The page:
authorship of all of them, with the possihle exception of No. YI, the 
Hymn to the Virgin. The colophon at the end of it suggests that it 
is a translation from Rohert Grosseteste, hut I have not heen able to 
discover the original. The language shows the common character- 
istics of the Kentish dialect as used by the poet in his undoubtedly 
genuine productions. In a few cases, however, we meet with forms 
which are apparently at variance with the ascertained usage of the 
author of the other poems ; as, for instance, on p. 129, 11. 61 ff., 
eJiyld [: myld : wykl : idyld, pa. pple. of stilleji]. The usual forms 
are mylde, wylde, presumably with a long i Ibid., IL 64-66, a 
cheaste ( = a chaste one) [: breate]. Cf. p. 60, 1. 1689, chaste [: Jmste] ; 
also the noun chastete, p. 49, 1. 1367 (but ehestete occurs in 
'Ayenbite,' p. 235). — p. 127,1. 18, hanne [: 7nanne] ; usually hennes 
[isennes] p. 41, 1. 1146, [: ke7ines] p. 60, 1. 1684. 

These Ciises are perhaps not strong enough to prove a different 
authorship for the Hymn. Poets who write in a special dialect have 
generally to grapple with the exigencies of ryme ; and Shoreham, as 
we shall see, is not an exact rymer. Besides, it is antecedently not 
very likely that the scribe of the MS., who did his work rather 
mechanically, should have given himself the trouble of putting in 
between the poetry of William of Shoreham, which his copy must 
have contained, a poem taken from a difEerent source. 

xiv Lttrahidion, The Aidhor, William of Sh<yirham, 

The Author. 

William of Shoreham was a Kentishman, no doubt a native of 
Shoreham near Otford (about seven miles and a half from Sevenoaks). 
He is stated to have been quondam vicarbts de ChaH iuxta Ledes, 
Leeds, in Kent, was a priory of canons regular, founded, according 
to Dugdale, in 1119. 

In 1320 Walter Reynolds, Archbishop of Canterbury (1313- 
1327), appropriated to the priory and convent of Leeds the rectory 
of Chart-Sutton, after the resignation of the last rector, Johannes 
Haukynge, on condition that a vicar should be maintained there. 
The documents relating to Chart and the transaction with the priory 
of Leeds are printed in Thorpe's * Eegistrum Roffense,' p. 207-209. 
But from none of them do we learn that the first vicar admitted was 
William of Shoreham, as Mr. Wright asserts in the Preface to his 
edition, p. vii. William's name is not once mentioned in the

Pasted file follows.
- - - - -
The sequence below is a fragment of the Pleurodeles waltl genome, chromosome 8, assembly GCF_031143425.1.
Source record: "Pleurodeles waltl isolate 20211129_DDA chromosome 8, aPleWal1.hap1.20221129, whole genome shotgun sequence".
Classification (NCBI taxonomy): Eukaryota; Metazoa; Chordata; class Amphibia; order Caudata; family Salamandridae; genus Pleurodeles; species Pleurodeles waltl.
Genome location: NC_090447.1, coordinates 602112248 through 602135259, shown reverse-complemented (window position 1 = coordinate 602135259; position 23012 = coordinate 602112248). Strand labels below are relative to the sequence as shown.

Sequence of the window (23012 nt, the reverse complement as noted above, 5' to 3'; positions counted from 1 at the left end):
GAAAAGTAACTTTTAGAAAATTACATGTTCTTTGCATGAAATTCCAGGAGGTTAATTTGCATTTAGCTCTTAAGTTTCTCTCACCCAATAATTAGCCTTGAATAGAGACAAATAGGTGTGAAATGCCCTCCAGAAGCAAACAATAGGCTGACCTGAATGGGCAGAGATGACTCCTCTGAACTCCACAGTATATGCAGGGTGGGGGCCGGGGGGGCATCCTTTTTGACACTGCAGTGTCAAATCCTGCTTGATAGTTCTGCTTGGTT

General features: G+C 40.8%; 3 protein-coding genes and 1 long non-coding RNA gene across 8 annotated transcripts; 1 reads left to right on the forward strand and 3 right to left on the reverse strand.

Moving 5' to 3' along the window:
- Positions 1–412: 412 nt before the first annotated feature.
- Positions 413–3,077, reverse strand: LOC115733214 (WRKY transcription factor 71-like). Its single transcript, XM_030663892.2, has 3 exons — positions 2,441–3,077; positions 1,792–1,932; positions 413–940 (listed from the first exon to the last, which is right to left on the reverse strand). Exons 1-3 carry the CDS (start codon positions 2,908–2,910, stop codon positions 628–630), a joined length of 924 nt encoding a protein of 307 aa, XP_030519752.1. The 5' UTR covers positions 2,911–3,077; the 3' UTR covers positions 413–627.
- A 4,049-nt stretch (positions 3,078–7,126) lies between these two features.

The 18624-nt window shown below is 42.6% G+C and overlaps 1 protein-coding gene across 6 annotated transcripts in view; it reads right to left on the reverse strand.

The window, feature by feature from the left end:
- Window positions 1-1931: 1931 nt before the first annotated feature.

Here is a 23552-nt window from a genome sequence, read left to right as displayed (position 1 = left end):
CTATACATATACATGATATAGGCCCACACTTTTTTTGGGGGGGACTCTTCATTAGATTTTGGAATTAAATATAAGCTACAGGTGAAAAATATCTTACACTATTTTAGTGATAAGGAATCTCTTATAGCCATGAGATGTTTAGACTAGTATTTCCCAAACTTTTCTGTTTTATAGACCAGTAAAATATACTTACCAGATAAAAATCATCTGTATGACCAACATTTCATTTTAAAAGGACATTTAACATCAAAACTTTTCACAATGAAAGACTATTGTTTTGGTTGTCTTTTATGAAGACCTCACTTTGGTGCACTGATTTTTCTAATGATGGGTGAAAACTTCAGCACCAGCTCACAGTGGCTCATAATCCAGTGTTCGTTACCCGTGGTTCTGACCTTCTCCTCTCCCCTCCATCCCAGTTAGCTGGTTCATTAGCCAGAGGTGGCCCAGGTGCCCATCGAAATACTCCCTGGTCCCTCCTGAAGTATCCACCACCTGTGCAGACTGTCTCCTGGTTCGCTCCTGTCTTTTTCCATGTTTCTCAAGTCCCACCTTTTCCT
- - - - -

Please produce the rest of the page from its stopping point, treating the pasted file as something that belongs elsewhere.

*Registrum,' nor anywhere else, as far as I know. We have no 
information about the circumstances of his life beyond the fact that 
he was vicar of Chart, which implies that he belonged to the 
Augustinian convent of Leeds. We also know that he cannot have 
occupied the place at Chart before 1320, and may further infer from 
the words of the colophon at the end of the fourth poem that he did 
not outlive Archbishop Simon Mepham. Those words seem to 
imply that the Archbishop granted a quadragene to all those who 
should say the Lord's prayer and Ave Maria for the soul of William 
of Shoreham, late vicar of Chart, which evidently points to a person 
already deceased at the time. This would indeed place the tenure 
of William's office close to the year 1320, and might justify the 
assumption that he was the first vicar of Chart. 

In the N.E.D. and in Stratmann-Bradley the quotations from 
Shoreham are given under date 1315. On what evidence I do not 
quite see. My own impression is that the language has a decidedly 
less archaic character than that of the standard Kentish work, the 
* Ayenbite of Inwyt,' which was completed in the year 1340. But 
this may well be owing to local differences. 

When we turn from the scanty and somewhat uncertain data on 
which our knowledge of William's outward life rests to the produc- 
tions of his mind and art, the features of the man and poet at once 
become more distinct. He reveals himself as a pious and learned 
theologian, well read in the writings of the ecclesiastical authors 

Introduction. Suljeds of tJic Poems. xv 

most reputed in his day ; sometimes, it seems, even resorting to 
remoter sources (see, for instance, his discourse on the origin of evil) ; 
well versed in tlie canon law (see the treatise on Matrimony) ; of a 
scholastic turn of thought, though not without a leaning towards 
interpreting matters in a mystical and allegorical way. At the same 
time we recognize the practical Churchman, who had the cure of 
souls ; who knew the spiritual wants as well as the capabilities of 
those pat leioed &ej>; and who, as a faithful shepherd, earnestly 
endeavoured to minister to them to the best of his ability.